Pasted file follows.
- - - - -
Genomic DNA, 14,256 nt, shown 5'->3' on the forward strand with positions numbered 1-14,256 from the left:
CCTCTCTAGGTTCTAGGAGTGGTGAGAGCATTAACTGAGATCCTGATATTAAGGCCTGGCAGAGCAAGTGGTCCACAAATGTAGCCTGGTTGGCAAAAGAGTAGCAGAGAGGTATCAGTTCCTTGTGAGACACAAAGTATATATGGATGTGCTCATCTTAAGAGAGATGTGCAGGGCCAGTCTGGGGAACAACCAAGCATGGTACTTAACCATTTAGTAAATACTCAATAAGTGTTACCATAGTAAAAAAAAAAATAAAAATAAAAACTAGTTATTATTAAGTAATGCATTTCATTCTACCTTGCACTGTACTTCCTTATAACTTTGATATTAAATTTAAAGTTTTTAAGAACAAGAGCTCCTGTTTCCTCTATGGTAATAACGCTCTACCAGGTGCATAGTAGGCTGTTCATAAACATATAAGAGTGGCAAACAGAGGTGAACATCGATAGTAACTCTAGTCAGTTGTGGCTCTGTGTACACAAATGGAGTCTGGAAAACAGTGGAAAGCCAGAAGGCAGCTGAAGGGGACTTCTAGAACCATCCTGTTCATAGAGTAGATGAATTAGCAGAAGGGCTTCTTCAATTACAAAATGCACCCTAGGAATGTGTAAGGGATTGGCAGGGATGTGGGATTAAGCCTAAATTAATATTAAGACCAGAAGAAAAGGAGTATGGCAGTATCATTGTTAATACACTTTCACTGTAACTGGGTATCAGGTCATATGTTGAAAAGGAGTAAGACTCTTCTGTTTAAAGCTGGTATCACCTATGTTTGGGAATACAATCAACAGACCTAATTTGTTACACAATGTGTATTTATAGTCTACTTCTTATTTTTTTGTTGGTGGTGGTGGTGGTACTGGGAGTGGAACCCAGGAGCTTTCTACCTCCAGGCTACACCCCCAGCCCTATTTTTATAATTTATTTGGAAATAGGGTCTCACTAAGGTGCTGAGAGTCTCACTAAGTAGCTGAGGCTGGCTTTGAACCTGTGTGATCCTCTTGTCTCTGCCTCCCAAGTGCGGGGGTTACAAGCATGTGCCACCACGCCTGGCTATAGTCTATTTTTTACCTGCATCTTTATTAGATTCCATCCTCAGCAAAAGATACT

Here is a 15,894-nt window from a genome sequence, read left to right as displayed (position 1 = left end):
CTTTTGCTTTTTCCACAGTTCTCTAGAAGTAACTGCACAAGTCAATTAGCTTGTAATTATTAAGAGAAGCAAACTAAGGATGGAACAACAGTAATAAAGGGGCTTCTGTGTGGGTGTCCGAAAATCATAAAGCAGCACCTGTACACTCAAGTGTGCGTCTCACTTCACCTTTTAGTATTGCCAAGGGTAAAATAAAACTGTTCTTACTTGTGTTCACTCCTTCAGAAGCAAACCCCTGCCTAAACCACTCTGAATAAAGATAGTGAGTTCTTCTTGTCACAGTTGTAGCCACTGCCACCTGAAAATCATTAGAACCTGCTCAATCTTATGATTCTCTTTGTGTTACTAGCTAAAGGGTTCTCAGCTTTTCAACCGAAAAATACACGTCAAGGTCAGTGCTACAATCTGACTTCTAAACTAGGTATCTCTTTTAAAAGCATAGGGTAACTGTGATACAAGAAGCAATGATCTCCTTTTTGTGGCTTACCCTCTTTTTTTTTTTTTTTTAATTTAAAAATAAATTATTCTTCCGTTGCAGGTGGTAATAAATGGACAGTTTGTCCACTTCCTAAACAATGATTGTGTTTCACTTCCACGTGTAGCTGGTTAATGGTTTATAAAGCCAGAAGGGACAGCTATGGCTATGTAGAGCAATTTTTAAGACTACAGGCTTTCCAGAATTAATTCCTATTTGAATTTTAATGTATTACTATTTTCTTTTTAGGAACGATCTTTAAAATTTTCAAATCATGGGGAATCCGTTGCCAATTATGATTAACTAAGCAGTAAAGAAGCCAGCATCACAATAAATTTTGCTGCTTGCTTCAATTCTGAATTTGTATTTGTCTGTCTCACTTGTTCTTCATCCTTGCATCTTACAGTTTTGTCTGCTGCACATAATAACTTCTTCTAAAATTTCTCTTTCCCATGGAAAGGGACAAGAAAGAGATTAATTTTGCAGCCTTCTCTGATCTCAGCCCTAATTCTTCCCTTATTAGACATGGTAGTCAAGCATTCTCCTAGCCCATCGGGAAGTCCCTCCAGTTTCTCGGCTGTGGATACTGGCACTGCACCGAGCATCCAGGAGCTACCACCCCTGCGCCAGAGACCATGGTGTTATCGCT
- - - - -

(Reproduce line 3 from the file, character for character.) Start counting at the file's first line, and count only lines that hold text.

Here is a 15,894-nt window from a genome sequence, read left to right as displayed (position 1 = left end):